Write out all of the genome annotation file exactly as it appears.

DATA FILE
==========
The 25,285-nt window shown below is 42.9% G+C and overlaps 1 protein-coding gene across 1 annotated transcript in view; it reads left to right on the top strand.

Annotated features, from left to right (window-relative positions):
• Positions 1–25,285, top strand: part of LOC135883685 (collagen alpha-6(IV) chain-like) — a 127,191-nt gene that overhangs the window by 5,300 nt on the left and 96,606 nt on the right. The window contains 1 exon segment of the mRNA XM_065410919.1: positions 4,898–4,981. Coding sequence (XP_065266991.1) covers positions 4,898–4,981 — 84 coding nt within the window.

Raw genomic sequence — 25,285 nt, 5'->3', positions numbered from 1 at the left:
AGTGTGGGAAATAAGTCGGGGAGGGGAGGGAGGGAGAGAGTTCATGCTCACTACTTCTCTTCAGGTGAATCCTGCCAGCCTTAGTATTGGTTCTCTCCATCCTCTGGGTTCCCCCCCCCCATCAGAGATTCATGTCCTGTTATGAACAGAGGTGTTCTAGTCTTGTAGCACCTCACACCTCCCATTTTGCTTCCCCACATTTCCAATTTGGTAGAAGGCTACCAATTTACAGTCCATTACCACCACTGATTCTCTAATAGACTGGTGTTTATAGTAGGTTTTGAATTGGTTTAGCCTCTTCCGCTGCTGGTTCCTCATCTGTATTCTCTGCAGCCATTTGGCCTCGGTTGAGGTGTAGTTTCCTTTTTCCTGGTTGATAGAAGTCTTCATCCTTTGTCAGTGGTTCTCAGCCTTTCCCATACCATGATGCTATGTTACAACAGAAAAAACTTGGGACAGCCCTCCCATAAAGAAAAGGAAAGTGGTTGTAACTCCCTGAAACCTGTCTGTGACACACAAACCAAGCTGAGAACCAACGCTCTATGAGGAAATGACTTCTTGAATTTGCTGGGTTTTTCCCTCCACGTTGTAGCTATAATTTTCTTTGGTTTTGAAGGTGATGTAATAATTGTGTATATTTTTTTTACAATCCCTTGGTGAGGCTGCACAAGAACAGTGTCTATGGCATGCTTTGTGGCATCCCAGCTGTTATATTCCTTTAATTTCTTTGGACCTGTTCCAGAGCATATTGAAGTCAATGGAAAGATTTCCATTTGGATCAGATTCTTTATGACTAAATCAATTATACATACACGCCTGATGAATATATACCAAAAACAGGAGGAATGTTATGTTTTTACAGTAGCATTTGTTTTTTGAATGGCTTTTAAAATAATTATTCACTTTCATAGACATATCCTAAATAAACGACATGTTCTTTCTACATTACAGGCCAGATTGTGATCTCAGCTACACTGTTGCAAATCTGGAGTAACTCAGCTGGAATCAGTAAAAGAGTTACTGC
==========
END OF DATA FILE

The 25,285-nt window shown below is 42.9% G+C and overlaps 1 protein-coding gene across 1 annotated transcript in view; it reads left to right on the top strand.

Annotated features, from left to right (window-relative positions):
• Positions 1–25,285, top strand: part of LOC135883685 (collagen alpha-6(IV) chain-like) — a 127,191-nt gene that overhangs the window by 5,300 nt on the left and 96,606 nt on the right. The window contains 1 exon segment of the mRNA XM_065410919.1: positions 4,898–4,981. Coding sequence (XP_065266991.1) covers positions 4,898–4,981 — 84 coding nt within the window.

Raw genomic sequence — 25,285 nt, 5'->3', positions numbered from 1 at the left:
AGTGTGGGAAATAAGTCGGGGAGGGGAGGGAGGGAGAGAGTTCATGCTCACTACTTCTCTTCAGGTGAATCCTGCCAGCCTTAGTATTGGTTCTCTCCATCCTCTGGGTTCCCCCCCCCCATCAGAGATTCATGTCCTGTTATGAACAGAGGTGTTCTAGTCTTGTAGCACCTCACACCTCCCATTTTGCTTCCCCACATTTCCAATTTGGTAGAAGGCTACCAATTTACAGTCCATTACCACCACTGATTCTCTAATAGACTGGTGTTTATAGTAGGTTTTGAATTGGTTTAGCCTCTTCCGCTGCTGGTTCCTCATCTGTATTCTCTGCAGCCATTTGGCCTCGGTTGAGGTGTAGTTTCCTTTTTCCTGGTTGATAGAAGTCTTCATCCTTTGTCAGTGGTTCTCAGCCTTTCCCATACCATGATGCTATGTTACAACAGAAAAAACTTGGGACAGCCCTCCCATAAAGAAAAGGAAAGTGGTTGTAACTCCCTGAAACCTGTCTGTGACACACAAACCAAGCTGAGAACCAACGCTCTATGAGGAAATGACTTCTTGAATTTGCTGGGTTTTTCCCTCCACGTTGTAGCTATAATTTTCTTTGGTTTTGAAGGTGATGTAATAATTGTGTATATTTTTTTTACAATCCCTTGGTGAGGCTGCACAAGAACAGTGTCTATGGCATGCTTTGTGGCATCCCAGCTGTTATATTCCTTTAATTTCTTTGGACCTGTTCCAGAGCATATTGAAGTCAATGGAAAGATTTCCATTTGGATCAGATTCTTTATGACTAAATCAATTATACATACACGCCTGATGAATATATACCAAAAACAGGAGGAATGTTATGTTTTTACAGTAGCATTTGTTTTTTGAATGGCTTTTAAAATAATTATTCACTTTCATAGACATATCCTAAATAAACGACATGTTCTTTCTACATTACAGGCCAGATTGTGATCTCAGCTACACTGTTGCAAATCTGGAGTAACTCAGCTGGAATCAGTAAAAGAGTTACTGC